“What I really want to see is an inspired next generation of young farmers, who can think outside the box and can work on a smaller scale,” he adds. “There are plenty of farms that are showing that you can make a decent profit on a smaller scale.” Including Sylvan’s brother-in-law, farmer Ed Hamer who recently featured in The Times for his organic vegetable farm initiative Chagfood on the other side of the road.
Sylvan, the farm manager, works at the farm four days. He isn’t out to profiteer, admitting that the farm doesn’t earn him much, so he supplements farm income by working as a carpenter one day a week.
When I meet him, Sylvan is mourning the recent loss of his brother Davon, who was the business manager and died suddenly at the age of 36. He and Davon were brought up on a small holding in the South Hams. The family moved to Chagford when Sylvan was 16, and then the brothers moved to Bristol, keeping bees and making honey in their garden behind Temple Meads train station.
“We had 10 hives and sold the honey to our local greengrocers who would buy everything we could give them,” Sylvan recalls. “The bees inspired us to do something more, so we got in touch with a local landowner opposite Ed’s farm and she showed us the barn, an old piggery, that hadn’t been used in about 60 years. Half the roof had caved in and there was a tree growing in there. There was probably about 15 tonnes of rubbish that needed clearing out. But we saw the potential and got really excited about it.”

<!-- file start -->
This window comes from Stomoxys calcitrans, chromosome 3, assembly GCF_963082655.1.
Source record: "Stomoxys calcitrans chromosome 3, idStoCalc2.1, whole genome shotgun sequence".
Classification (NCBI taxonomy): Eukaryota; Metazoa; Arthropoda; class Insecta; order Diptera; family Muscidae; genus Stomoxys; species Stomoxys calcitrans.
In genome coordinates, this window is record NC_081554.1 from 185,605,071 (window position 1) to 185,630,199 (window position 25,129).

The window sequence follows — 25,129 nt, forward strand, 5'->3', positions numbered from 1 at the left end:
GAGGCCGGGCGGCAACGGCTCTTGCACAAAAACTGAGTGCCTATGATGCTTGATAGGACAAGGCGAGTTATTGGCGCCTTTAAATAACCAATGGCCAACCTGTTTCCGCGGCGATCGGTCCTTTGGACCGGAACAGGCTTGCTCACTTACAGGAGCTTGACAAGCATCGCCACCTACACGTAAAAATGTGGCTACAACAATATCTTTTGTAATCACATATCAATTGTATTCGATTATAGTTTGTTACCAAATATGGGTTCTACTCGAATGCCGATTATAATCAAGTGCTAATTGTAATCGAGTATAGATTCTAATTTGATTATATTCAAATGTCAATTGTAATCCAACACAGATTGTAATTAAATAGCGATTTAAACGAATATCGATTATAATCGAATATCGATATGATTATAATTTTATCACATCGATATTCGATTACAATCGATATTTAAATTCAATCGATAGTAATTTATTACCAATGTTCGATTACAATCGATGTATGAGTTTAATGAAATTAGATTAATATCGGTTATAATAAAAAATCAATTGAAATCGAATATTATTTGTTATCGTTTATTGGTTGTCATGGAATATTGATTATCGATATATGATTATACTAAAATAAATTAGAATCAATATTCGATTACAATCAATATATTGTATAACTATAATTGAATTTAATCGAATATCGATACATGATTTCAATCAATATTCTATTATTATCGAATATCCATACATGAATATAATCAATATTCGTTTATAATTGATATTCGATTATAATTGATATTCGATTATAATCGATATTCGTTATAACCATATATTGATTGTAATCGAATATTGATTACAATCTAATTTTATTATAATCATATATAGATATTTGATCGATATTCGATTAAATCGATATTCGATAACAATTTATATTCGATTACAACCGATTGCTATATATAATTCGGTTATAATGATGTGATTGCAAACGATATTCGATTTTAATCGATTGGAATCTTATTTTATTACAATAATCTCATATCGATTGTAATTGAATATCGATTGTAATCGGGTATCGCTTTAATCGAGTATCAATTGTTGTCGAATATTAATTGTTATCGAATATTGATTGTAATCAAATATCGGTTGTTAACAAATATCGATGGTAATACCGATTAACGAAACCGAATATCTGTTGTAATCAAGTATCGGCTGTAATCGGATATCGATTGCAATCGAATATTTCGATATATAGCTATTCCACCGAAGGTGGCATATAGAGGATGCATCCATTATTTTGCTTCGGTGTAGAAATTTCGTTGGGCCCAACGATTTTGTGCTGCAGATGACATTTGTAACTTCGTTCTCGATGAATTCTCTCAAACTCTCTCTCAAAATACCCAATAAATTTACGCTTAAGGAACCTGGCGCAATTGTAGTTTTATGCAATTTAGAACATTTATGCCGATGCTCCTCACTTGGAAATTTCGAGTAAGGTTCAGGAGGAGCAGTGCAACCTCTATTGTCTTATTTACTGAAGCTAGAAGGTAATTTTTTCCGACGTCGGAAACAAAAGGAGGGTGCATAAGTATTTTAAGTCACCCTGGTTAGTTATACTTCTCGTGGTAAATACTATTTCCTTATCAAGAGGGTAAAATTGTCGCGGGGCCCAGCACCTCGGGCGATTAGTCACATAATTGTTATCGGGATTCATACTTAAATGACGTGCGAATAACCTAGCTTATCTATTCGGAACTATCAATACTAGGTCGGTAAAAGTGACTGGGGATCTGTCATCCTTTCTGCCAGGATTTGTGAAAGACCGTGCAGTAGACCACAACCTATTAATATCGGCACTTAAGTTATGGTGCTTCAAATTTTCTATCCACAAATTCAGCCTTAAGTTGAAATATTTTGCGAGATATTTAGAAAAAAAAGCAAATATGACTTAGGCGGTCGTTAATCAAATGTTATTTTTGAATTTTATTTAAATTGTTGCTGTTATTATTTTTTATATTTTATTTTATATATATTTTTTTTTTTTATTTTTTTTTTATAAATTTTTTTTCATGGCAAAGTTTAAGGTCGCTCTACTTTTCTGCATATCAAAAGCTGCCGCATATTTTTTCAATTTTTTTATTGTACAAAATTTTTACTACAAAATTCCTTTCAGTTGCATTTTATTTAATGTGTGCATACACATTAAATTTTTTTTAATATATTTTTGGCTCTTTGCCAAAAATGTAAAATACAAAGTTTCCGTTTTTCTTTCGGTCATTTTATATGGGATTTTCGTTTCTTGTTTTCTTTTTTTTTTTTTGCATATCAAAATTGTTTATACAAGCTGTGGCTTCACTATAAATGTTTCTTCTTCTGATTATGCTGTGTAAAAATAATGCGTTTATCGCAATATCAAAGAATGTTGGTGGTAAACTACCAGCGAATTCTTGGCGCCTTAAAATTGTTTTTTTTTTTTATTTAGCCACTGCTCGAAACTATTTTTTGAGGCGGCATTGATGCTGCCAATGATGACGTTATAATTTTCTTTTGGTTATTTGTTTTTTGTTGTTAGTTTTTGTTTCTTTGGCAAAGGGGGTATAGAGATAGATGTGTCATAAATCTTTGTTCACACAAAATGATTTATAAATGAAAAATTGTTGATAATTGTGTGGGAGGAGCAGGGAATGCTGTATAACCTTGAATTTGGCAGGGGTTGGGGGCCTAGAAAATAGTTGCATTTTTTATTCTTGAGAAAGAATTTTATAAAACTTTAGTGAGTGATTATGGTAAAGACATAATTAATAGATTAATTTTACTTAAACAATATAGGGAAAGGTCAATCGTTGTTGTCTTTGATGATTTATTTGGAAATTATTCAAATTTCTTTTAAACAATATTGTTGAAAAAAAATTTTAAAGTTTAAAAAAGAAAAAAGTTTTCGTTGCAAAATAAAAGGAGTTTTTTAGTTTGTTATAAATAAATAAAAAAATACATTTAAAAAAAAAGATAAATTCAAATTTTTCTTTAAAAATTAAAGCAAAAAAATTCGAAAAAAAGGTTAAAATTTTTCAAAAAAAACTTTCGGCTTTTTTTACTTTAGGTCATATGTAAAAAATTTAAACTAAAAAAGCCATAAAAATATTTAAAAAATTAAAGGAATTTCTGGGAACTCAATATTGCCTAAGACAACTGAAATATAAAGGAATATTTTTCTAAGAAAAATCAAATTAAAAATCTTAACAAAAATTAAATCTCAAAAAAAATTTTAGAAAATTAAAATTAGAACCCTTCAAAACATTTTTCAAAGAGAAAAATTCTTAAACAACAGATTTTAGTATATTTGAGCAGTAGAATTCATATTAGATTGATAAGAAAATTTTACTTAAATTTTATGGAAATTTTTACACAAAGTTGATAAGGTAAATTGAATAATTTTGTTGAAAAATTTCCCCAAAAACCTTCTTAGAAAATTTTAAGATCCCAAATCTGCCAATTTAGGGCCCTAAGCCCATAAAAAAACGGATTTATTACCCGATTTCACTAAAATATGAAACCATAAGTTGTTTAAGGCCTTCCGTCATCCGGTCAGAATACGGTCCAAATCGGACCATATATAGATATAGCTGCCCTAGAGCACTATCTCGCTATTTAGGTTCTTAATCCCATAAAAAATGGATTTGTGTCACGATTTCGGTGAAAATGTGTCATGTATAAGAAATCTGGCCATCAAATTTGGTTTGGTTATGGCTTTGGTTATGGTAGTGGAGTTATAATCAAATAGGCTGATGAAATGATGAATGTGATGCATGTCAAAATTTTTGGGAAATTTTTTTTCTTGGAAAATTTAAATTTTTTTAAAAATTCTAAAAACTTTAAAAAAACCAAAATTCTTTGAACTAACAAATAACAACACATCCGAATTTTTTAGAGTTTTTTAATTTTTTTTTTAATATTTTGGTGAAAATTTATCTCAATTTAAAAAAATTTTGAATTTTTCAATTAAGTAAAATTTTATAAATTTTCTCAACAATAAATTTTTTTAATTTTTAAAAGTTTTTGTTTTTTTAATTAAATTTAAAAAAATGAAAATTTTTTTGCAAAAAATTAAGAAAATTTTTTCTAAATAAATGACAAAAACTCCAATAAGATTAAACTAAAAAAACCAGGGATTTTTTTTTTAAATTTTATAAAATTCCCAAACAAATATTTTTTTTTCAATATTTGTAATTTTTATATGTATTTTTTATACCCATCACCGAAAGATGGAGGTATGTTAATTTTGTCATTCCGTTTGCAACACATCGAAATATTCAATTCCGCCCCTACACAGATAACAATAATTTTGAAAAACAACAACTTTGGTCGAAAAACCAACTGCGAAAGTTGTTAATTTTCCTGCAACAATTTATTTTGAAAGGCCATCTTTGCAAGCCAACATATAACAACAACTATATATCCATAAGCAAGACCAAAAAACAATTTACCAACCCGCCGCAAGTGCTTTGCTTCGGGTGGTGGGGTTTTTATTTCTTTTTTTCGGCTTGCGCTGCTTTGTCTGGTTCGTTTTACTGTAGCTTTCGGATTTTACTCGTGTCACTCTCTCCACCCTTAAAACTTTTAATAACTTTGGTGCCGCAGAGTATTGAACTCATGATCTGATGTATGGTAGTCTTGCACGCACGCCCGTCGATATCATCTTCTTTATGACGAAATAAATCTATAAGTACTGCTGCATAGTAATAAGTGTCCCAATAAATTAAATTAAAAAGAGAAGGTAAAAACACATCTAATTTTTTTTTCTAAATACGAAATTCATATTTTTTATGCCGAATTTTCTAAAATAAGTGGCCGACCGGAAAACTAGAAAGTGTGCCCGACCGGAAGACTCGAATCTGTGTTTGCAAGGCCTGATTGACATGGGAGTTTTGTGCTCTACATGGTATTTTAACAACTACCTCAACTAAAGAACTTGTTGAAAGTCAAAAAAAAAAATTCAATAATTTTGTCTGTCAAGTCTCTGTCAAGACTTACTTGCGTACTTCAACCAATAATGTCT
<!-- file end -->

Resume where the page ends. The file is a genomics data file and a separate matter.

This was in 2012, and fairly soon afterwards the brothers held a series of open days for the locals to find out what produce they most wanted to be available.
The two highest in demand products were organic chickens and goats’ cheese; the woodland chicken is still the most popular product.
The brothers had hoped for funding revenues, but had to turn to a Crowdfunding campaign which raised the £15,000 they needed to get going in 2014.
Six goats later and the men set about converting the farm to organic status adding chickens, bees and pigs. Four trustees are also on board providing integral support to the initiative.